Can repetitive magnetic stimulation improve cognition in schizophrenia? Pilot data from a randomized controlled trial
Barr MS, Farzan F, Rajji TK, Voineskos AN, Blumberger DM, Arenovich T, Fitzgerald PB, Daskalakis ZJ.
Background: Working memory represents a core cognitive domain that is impaired in schizophrenia for which there are currently no satisfactory treatments. Repetitive transcranial magnetic stimulation (rTMS) targeted over the dorsolateral prefrontal cortex has been shown to modulate neurophysiological mechanisms linked to working memory in schizophrenia and improves working memory performance in healthy subjects and might therefore represent a treatment modality for schizophrenia patients. The objectives were to evaluate the effects of rTMS on working memory performance in schizophrenia patients and evaluate whether rTMS normalizes performance to healthy subject levels.
Methods: In a 4-week randomized double-blind sham-controlled pilot study design, 27 medicated schizophrenia patients were tested at the Centre for Addiction and Mental Health (a university teaching hospital that provides psychiatric care to a large urban catchment area and serves as a tertiary referral center for the province of Ontario). Patients performed the verbal working memory n-back task before and after rTMS magnetic resonance image targeted bilaterally sequentially to left and right dorsolateral prefrontal cortex 750 pulses/side at 20 Hz for 20 treatments. The main outcome measure was mean magnitude of change in the n-back accuracy for target responses with active (n = 13) or sham (n = 12) rTMS treatment course.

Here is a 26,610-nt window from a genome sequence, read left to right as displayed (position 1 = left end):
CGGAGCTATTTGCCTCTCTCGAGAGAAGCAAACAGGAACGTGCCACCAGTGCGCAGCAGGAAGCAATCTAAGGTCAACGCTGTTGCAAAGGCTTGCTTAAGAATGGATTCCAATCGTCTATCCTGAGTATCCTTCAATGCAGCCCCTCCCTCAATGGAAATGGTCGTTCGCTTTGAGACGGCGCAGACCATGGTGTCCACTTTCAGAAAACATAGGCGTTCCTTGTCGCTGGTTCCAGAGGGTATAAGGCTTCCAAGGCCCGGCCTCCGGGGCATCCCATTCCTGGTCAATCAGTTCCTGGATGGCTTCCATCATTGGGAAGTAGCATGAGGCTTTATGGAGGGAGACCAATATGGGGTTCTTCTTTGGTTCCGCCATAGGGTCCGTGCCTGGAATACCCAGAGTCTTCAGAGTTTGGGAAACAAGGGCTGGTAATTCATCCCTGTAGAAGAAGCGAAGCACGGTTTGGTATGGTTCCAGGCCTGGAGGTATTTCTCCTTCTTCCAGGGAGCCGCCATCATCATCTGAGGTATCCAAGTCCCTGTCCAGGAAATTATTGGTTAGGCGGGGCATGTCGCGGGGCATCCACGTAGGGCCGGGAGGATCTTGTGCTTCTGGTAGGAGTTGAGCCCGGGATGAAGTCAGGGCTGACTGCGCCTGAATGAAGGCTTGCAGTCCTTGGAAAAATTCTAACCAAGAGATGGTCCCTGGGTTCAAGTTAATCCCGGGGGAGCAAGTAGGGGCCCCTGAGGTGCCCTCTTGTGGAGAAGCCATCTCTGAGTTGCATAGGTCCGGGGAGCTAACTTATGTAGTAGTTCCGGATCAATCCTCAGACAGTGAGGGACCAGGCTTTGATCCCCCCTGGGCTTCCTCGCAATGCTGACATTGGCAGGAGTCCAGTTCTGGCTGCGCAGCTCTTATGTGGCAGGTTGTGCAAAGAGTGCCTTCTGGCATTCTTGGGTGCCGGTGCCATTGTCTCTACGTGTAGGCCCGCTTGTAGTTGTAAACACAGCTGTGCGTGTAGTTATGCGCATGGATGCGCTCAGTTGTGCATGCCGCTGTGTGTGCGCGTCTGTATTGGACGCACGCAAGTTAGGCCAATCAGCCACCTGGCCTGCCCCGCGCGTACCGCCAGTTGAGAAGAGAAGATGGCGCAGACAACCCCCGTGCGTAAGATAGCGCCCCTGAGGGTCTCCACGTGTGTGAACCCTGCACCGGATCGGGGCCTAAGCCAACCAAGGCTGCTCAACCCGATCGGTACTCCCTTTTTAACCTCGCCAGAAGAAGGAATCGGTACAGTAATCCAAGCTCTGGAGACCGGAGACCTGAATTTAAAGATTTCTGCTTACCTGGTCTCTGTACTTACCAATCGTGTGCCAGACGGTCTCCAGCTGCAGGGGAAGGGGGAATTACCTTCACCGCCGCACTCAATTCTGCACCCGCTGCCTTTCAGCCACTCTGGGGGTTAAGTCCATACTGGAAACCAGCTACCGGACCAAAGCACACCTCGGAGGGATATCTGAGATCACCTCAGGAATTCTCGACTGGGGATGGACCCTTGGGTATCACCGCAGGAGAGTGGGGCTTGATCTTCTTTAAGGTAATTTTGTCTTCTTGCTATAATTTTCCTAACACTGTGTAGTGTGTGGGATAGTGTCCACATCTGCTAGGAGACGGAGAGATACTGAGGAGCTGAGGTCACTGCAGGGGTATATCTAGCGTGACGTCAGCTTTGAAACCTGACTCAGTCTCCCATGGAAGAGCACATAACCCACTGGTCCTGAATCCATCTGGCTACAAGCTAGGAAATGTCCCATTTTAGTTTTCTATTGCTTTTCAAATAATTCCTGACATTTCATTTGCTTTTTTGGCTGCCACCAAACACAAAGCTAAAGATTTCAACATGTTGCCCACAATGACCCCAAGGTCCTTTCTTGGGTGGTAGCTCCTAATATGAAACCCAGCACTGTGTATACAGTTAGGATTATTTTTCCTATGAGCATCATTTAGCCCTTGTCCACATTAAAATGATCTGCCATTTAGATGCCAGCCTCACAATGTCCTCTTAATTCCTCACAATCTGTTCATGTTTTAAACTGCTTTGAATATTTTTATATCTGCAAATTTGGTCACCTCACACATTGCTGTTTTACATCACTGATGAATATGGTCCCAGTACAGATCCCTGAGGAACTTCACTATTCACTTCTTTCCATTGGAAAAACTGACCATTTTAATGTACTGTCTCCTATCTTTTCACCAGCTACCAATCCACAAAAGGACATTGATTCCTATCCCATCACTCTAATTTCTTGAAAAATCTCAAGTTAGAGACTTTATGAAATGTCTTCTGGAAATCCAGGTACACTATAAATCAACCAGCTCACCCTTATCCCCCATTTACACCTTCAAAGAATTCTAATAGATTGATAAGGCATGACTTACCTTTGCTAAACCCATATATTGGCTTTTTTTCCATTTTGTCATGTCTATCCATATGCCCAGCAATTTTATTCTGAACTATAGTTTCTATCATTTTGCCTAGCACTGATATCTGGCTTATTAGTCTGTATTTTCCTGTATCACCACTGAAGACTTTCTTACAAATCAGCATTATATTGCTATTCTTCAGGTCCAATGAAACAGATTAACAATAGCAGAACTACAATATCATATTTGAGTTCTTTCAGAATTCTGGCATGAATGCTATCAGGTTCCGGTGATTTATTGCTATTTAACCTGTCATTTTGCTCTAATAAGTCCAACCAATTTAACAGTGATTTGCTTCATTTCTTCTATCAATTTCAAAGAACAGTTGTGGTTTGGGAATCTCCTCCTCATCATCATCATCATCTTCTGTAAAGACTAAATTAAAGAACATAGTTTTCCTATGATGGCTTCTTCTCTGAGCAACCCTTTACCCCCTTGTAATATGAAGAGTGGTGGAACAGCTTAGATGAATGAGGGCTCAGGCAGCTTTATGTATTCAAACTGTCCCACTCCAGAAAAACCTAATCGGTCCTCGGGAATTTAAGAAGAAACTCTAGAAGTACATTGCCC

Results: The rTMS significantly improved 3-back accuracy for targets compared with placebo sham (Cohen's d = .92). The improvement in 3-back accuracy was also found to be at a level comparable to healthy subjects.
Conclusions: These pilot data suggest that bilateral rTMS might be a novel, efficacious, and safe treatment for working memory deficits in patients with schizophrenia.